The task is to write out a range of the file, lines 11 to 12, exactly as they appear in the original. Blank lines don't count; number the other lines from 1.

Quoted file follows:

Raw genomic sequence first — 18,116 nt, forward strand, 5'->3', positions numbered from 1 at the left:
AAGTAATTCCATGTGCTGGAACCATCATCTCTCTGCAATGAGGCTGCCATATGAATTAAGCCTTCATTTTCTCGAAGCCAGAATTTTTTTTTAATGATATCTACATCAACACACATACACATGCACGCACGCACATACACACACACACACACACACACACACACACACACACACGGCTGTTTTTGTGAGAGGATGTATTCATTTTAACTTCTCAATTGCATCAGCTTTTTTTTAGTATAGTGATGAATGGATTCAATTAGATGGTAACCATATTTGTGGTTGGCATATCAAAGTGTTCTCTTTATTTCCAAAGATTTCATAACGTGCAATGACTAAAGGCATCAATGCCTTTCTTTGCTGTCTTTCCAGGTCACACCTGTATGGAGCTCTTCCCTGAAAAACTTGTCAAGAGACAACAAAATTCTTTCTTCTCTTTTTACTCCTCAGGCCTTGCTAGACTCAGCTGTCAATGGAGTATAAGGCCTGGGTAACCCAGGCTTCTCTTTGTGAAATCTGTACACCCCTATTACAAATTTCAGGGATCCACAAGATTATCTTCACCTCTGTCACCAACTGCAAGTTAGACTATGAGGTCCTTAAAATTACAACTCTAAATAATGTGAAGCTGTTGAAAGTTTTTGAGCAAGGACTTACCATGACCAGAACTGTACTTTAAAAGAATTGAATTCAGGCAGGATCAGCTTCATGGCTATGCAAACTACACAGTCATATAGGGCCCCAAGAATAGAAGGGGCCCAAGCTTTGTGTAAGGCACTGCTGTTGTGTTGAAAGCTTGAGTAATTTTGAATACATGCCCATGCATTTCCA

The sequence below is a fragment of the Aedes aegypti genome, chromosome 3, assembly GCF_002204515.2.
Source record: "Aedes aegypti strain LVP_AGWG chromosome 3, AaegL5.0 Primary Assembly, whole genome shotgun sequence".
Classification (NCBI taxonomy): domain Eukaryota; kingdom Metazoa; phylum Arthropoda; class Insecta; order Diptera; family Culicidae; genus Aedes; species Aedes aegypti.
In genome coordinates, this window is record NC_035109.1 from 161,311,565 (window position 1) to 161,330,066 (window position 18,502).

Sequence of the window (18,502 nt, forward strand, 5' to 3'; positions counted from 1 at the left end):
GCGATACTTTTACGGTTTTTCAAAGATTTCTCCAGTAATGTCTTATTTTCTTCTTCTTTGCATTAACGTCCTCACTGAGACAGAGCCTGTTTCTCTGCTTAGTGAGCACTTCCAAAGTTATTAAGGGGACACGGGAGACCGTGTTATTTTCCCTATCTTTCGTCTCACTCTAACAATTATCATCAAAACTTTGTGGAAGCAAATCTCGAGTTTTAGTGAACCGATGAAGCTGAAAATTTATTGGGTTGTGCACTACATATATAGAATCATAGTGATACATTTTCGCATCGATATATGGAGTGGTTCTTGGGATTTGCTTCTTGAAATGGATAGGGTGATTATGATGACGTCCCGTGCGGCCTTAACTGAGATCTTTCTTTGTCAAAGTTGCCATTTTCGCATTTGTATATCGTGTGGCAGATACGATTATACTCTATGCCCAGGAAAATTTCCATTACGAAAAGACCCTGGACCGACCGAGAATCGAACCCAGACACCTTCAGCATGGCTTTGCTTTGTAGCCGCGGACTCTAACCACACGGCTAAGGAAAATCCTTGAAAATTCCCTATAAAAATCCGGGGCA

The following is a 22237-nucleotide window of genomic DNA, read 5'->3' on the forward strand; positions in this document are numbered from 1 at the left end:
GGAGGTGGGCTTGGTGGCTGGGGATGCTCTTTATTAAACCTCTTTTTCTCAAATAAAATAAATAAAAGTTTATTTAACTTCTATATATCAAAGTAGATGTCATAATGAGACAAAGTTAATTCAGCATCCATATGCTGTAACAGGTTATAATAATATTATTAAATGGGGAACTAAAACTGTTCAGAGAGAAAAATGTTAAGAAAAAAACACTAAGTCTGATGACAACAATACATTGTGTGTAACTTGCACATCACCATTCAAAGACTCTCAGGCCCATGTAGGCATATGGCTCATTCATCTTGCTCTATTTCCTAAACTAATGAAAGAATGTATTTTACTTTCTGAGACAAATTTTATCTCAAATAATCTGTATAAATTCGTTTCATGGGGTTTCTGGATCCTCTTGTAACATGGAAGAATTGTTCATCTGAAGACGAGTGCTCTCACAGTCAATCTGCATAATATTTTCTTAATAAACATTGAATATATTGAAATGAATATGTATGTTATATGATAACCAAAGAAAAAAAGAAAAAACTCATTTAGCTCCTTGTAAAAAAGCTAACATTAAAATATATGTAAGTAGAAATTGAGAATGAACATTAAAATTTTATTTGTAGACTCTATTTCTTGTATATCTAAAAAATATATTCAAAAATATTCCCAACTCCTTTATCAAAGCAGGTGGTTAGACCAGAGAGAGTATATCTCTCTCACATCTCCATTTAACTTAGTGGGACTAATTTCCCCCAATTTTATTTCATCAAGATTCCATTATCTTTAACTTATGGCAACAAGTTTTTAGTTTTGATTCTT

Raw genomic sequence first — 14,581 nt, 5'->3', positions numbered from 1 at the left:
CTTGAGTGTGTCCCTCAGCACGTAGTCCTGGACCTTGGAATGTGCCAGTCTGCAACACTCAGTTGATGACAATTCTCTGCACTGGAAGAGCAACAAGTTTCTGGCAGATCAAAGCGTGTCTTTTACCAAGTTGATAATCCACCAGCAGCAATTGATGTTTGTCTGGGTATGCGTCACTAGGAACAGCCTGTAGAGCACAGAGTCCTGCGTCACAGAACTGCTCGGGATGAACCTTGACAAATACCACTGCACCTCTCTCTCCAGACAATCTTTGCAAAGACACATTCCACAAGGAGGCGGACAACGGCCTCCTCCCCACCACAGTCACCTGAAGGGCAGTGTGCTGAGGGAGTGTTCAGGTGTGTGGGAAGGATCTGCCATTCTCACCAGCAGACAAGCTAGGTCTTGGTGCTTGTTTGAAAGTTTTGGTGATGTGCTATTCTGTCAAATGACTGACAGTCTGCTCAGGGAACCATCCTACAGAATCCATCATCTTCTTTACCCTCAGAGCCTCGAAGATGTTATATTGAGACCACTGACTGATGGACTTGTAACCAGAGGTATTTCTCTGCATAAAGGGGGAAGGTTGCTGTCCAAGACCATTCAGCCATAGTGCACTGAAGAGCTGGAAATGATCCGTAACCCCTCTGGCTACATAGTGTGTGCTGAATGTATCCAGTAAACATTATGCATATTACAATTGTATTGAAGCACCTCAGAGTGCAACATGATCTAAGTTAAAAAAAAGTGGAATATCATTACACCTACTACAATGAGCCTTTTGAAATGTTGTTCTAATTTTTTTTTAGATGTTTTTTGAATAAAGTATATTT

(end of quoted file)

Raw genomic sequence first — 14,581 nt, 5'->3', positions numbered from 1 at the left:
CTTGAGTGTGTCCCTCAGCACGTAGTCCTGGACCTTGGAATGTGCCAGTCTGCAACACTCAGTTGATGACAATTCTCTGCACTGGAAGAGCAACAAGTTTCTGGCAGATCAAAGCGTGTCTTTTACCAAGTTGATAATCCACCAGCAGCAATTGATGTTTGTCTGGGTATGCGTCACTAGGAACAGCCTGTAGAGCACAGAGTCCTGCGTCACAGAACTGCTCGGGATGAACCTTGACAAATACCACTGCACCTCTCTCTCCAGACAATCTTTGCAAAGACACATTCCACAAGGAGGCGGACAACGGCCTCCTCCCCACCACAGTCACCTGAAGGGCAGTGTGCTGAGGGAGTGTTCAGGTGTGTGGGAAGGATCTGCCATTCTCACCAGCAGACAAGCTAGGTCTTGGTGCTTGTTTGAAAGTTTTGGTGATGTGCTATTCTGTCAAATGACTGACAGTCTGCTCAGGGAACCATCCTACAGAATCCATCATCTTCTTTACCCTCAGAGCCTCGAAGATGTTATATTGAGACCACTGACTGATGGACTTGTAACCAGAGGTATTTCTCTGCATAAAGGGGGAAGGTTGCTGTCCAAGACCATTCAGCCATAGTGCACTGAAGAGCTGGAAATGATCCGTAACCCCTCTGGCTACATAGTGTGTGCTGAATGTATCCAGTAAACATTATGCATATTACAATTGTATTGAAGCACCTCAGAGTGCAACATGATCTAAGTTAAAAAAAAGTGGAATATCATTACACCTACTACAATGAGCCTTTTGAAATGTTGTTCTAATTTTTTTTTAGATGTTTTTTGAATAAAGTATATTT